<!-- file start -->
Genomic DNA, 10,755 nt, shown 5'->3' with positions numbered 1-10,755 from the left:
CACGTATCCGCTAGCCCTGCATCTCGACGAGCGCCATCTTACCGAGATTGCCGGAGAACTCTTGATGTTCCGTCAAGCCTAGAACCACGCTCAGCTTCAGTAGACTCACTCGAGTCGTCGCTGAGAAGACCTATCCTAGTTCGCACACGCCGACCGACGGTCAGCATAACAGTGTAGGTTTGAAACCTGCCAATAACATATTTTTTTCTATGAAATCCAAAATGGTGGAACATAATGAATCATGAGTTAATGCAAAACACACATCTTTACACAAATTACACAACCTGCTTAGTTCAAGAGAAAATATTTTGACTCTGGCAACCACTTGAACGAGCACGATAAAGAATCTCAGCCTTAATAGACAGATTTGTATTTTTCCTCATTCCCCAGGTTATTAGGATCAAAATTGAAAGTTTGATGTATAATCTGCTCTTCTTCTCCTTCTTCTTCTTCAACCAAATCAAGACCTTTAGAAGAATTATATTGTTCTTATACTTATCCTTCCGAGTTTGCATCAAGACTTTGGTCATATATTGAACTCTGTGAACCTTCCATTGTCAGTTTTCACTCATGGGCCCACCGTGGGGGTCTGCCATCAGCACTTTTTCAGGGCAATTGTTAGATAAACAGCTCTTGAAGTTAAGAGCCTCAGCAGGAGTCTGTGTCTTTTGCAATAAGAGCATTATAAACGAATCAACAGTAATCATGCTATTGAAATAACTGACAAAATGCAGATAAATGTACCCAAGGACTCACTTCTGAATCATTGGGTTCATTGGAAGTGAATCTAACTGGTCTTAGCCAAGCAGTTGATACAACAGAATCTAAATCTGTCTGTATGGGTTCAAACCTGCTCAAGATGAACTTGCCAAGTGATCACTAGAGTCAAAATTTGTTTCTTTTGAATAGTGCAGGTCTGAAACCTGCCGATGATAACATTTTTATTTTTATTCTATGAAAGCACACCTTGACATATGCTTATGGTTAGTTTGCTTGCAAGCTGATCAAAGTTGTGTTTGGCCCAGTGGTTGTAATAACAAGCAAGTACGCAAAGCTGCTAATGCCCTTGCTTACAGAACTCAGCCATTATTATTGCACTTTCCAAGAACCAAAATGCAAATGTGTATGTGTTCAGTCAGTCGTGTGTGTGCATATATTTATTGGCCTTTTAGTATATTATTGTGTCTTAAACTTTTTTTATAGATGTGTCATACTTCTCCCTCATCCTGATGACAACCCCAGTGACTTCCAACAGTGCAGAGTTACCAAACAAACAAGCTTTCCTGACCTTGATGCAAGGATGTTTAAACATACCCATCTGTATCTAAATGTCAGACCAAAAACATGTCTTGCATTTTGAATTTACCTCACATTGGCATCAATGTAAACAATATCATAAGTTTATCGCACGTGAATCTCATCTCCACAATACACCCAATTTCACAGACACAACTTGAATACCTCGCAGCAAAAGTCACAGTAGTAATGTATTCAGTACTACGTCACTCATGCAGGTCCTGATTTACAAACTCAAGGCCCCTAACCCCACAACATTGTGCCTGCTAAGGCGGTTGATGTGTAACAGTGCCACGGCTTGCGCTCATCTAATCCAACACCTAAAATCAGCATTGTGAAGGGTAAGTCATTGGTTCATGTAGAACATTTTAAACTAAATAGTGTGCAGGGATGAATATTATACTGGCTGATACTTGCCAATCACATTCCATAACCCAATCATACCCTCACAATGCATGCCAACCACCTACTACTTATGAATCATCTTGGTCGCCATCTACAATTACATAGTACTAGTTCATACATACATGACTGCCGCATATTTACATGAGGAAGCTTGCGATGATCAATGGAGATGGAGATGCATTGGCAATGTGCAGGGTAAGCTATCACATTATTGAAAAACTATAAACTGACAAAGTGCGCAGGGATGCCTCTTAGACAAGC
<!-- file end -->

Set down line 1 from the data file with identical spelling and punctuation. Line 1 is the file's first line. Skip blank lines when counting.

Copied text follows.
Genomic DNA, 10,755 nt, shown 5'->3' with positions numbered 1-10,755 from the left: